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I’m Cured...I Guess

John W. Pinkerton


I try not to talk about my health.  I suspect it's the most boring subject ever invented by Beelzebub.   I managed my first 60 years without seeing a doctor other than for the usual: mumps, measles, flu and such.  From the time I left the service until my retirement, I may have visited two doctors briefly and without prescriptions---false alarms.

Shortly after retiring, I lost forty pounds, developed trembling in my arms and legs, lost strength in my already weak muscles: I assumed I was dying. 

I finally got to the right doctor who diagnosed an extreme case of hyperthyroidism which had resulted in Grave's disease.  Can't fix Grave's disease which really isn't a bother, but the docs can fix hyperthyroidism:  upon the daily ingestion of 10 PTU pills, the symptoms mentioned almost immediately ceased.  After thirteen years of a gradual reduction of the number of daily pills, my doc, an  Indian fellow, declared me well.  Actually, the Indian fellow is the son of the Indian fellow who first started treating me.   Apparently I drove him into retirement or at least helped to make it possible.  Both are fine fellows, and I still visit the young fellow occasionally.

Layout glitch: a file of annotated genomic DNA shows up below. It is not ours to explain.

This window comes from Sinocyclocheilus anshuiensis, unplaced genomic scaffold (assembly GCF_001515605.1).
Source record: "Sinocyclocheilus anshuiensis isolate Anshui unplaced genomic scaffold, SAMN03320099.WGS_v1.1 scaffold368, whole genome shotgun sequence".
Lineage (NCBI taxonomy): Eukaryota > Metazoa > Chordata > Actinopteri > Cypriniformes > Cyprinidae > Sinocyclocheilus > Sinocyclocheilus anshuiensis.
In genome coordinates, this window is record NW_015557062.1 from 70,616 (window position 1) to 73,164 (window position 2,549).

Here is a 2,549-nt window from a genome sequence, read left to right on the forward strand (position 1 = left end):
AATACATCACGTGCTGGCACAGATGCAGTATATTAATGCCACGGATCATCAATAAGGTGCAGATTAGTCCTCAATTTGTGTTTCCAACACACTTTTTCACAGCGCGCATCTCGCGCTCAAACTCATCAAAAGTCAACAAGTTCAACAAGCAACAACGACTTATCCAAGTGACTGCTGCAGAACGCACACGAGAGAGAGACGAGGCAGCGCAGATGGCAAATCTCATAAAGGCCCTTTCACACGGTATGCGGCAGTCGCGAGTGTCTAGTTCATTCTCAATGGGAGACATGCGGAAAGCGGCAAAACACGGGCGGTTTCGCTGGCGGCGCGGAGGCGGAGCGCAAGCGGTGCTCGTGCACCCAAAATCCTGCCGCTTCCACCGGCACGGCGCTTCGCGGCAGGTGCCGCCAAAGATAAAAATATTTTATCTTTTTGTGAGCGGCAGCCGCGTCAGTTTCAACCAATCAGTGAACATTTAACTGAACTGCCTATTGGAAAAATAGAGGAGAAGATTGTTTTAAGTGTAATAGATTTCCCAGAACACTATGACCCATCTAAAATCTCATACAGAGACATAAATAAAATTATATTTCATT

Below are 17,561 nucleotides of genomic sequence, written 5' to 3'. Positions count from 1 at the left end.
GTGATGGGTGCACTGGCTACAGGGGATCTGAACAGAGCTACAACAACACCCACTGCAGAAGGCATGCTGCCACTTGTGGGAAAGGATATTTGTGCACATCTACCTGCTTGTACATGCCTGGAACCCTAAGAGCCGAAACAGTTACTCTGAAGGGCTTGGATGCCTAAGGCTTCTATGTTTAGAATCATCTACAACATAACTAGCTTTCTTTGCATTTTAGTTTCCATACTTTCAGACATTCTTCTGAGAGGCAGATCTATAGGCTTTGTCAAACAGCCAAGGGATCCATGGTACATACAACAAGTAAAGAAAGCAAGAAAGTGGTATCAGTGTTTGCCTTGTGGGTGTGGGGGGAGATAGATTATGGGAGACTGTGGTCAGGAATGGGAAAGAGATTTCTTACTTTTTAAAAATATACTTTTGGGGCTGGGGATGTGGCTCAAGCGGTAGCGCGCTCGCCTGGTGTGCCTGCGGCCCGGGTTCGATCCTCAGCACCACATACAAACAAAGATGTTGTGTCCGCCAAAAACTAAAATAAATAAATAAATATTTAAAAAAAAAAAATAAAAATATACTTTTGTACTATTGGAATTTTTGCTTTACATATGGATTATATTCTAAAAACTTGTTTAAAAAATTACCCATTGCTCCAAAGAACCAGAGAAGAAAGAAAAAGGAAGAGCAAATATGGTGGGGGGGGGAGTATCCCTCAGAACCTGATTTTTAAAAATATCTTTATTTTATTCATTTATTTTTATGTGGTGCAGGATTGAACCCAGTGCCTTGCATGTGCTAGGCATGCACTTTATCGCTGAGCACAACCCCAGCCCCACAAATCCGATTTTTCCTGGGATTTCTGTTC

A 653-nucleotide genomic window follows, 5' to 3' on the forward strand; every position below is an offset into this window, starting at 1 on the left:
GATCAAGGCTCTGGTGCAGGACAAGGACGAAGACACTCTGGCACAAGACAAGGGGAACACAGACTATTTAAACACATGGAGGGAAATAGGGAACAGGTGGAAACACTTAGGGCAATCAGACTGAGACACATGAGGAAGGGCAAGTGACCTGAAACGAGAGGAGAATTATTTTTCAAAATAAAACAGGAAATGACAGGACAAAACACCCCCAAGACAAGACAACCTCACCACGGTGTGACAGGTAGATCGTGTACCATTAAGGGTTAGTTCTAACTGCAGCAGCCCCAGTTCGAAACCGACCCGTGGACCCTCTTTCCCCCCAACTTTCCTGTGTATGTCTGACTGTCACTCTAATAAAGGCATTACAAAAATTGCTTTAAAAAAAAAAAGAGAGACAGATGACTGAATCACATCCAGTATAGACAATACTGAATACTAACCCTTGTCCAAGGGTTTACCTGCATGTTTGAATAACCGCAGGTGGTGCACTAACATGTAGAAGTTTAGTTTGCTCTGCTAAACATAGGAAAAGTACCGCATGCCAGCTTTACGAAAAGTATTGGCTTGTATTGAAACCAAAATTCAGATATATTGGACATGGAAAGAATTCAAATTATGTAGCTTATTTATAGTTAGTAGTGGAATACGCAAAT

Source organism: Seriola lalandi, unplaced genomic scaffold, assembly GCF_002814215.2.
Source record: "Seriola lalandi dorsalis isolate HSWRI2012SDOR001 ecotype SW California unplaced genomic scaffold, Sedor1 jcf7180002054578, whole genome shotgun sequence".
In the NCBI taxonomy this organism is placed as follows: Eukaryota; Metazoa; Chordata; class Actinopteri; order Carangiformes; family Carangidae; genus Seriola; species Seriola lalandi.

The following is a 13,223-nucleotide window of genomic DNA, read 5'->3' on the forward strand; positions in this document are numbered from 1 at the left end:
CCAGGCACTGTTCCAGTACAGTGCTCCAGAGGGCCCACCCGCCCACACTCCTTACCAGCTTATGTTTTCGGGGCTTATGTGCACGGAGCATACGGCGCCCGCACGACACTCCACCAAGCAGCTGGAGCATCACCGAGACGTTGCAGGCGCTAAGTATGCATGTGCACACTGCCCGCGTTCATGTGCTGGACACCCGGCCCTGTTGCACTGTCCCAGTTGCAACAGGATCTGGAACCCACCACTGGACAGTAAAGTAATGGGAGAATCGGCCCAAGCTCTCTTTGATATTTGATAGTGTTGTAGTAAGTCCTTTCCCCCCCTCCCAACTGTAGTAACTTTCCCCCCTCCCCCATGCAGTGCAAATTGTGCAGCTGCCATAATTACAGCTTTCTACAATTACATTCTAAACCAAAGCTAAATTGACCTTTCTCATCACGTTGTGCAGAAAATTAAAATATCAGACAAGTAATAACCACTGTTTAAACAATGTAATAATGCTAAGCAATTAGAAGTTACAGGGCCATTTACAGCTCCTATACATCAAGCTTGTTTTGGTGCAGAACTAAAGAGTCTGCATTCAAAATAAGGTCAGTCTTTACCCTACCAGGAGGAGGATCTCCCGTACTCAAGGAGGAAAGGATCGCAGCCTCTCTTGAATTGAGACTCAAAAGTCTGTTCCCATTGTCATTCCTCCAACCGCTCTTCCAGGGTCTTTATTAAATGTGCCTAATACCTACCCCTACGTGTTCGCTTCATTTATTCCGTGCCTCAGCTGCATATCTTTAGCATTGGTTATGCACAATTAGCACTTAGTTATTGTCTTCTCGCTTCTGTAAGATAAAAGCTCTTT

About two and a half years ago, I again assumed I was dying---well, I didn't miss it much.

I remember the day my misery began.  I, along with Linda, were setting up at a  gallery in Waco on the second floor of an old downtown building that didn't have an operating elevator.

I noticed that I was having trouble breathing.  Of course, I faked it, and no one noticed.